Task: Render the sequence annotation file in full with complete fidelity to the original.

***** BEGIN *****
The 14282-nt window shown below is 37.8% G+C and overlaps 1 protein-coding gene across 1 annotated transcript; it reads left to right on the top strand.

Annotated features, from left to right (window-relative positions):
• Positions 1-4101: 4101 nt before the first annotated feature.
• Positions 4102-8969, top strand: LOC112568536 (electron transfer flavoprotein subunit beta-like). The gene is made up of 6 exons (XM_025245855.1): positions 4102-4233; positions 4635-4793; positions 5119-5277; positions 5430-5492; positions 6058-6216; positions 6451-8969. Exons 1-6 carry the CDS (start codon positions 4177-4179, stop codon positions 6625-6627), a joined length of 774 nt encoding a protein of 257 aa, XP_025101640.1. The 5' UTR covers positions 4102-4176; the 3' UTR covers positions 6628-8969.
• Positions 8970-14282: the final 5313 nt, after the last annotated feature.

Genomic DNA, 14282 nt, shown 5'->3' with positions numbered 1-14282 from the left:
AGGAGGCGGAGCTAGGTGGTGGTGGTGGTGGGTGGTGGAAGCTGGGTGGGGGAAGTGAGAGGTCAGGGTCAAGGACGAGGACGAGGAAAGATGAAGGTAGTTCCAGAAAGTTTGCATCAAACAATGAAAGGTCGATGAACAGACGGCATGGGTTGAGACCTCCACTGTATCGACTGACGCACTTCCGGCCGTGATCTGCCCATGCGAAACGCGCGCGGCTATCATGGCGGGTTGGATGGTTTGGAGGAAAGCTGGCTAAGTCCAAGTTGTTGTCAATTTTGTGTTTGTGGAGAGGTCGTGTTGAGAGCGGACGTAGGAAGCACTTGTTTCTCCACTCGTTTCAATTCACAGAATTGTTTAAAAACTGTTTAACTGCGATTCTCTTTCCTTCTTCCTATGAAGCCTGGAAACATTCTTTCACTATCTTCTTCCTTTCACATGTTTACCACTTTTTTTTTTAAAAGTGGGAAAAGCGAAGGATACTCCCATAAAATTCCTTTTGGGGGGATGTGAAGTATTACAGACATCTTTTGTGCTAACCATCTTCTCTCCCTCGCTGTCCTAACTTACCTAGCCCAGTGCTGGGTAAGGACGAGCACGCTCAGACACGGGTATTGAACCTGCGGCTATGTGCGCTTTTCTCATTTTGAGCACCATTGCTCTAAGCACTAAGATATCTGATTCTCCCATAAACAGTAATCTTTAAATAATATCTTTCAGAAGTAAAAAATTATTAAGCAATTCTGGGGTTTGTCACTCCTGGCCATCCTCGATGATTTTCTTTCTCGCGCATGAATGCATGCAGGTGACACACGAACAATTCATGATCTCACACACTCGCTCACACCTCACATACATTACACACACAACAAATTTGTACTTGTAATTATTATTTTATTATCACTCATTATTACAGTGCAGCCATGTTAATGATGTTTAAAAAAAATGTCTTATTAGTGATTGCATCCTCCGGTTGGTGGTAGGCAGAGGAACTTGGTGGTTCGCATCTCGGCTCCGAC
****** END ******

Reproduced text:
The 14282-nt window shown below is 37.8% G+C and overlaps 1 protein-coding gene across 1 annotated transcript; it reads left to right on the top strand.

Annotated features, from left to right (window-relative positions):
• Positions 1-4101: 4101 nt before the first annotated feature.
• Positions 4102-8969, top strand: LOC112568536 (electron transfer flavoprotein subunit beta-like). The gene is made up of 6 exons (XM_025245855.1): positions 4102-4233; positions 4635-4793; positions 5119-5277; positions 5430-5492; positions 6058-6216; positions 6451-8969. Exons 1-6 carry the CDS (start codon positions 4177-4179, stop codon positions 6625-6627), a joined length of 774 nt encoding a protein of 257 aa, XP_025101640.1. The 5' UTR covers positions 4102-4176; the 3' UTR covers positions 6628-8969.
• Positions 8970-14282: the final 5313 nt, after the last annotated feature.

Genomic DNA, 14282 nt, shown 5'->3' with positions numbered 1-14282 from the left:
AGGAGGCGGAGCTAGGTGGTGGTGGTGGTGGGTGGTGGAAGCTGGGTGGGGGAAGTGAGAGGTCAGGGTCAAGGACGAGGACGAGGAAAGATGAAGGTAGTTCCAGAAAGTTTGCATCAAACAATGAAAGGTCGATGAACAGACGGCATGGGTTGAGACCTCCACTGTATCGACTGACGCACTTCCGGCCGTGATCTGCCCATGCGAAACGCGCGCGGCTATCATGGCGGGTTGGATGGTTTGGAGGAAAGCTGGCTAAGTCCAAGTTGTTGTCAATTTTGTGTTTGTGGAGAGGTCGTGTTGAGAGCGGACGTAGGAAGCACTTGTTTCTCCACTCGTTTCAATTCACAGAATTGTTTAAAAACTGTTTAACTGCGATTCTCTTTCCTTCTTCCTATGAAGCCTGGAAACATTCTTTCACTATCTTCTTCCTTTCACATGTTTACCACTTTTTTTTTTAAAAGTGGGAAAAGCGAAGGATACTCCCATAAAATTCCTTTTGGGGGGATGTGAAGTATTACAGACATCTTTTGTGCTAACCATCTTCTCTCCCTCGCTGTCCTAACTTACCTAGCCCAGTGCTGGGTAAGGACGAGCACGCTCAGACACGGGTATTGAACCTGCGGCTATGTGCGCTTTTCTCATTTTGAGCACCATTGCTCTAAGCACTAAGATATCTGATTCTCCCATAAACAGTAATCTTTAAATAATATCTTTCAGAAGTAAAAAATTATTAAGCAATTCTGGGGTTTGTCACTCCTGGCCATCCTCGATGATTTTCTTTCTCGCGCATGAATGCATGCAGGTGACACACGAACAATTCATGATCTCACACACTCGCTCACACCTCACATACATTACACACACAACAAATTTGTACTTGTAATTATTATTTTATTATCACTCATTATTACAGTGCAGCCATGTTAATGATGTTTAAAAAAAATGTCTTATTAGTGATTGCATCCTCCGGTTGGTGGTAGGCAGAGGAACTTGGTGGTTCGCATCTCGGCTCCGAC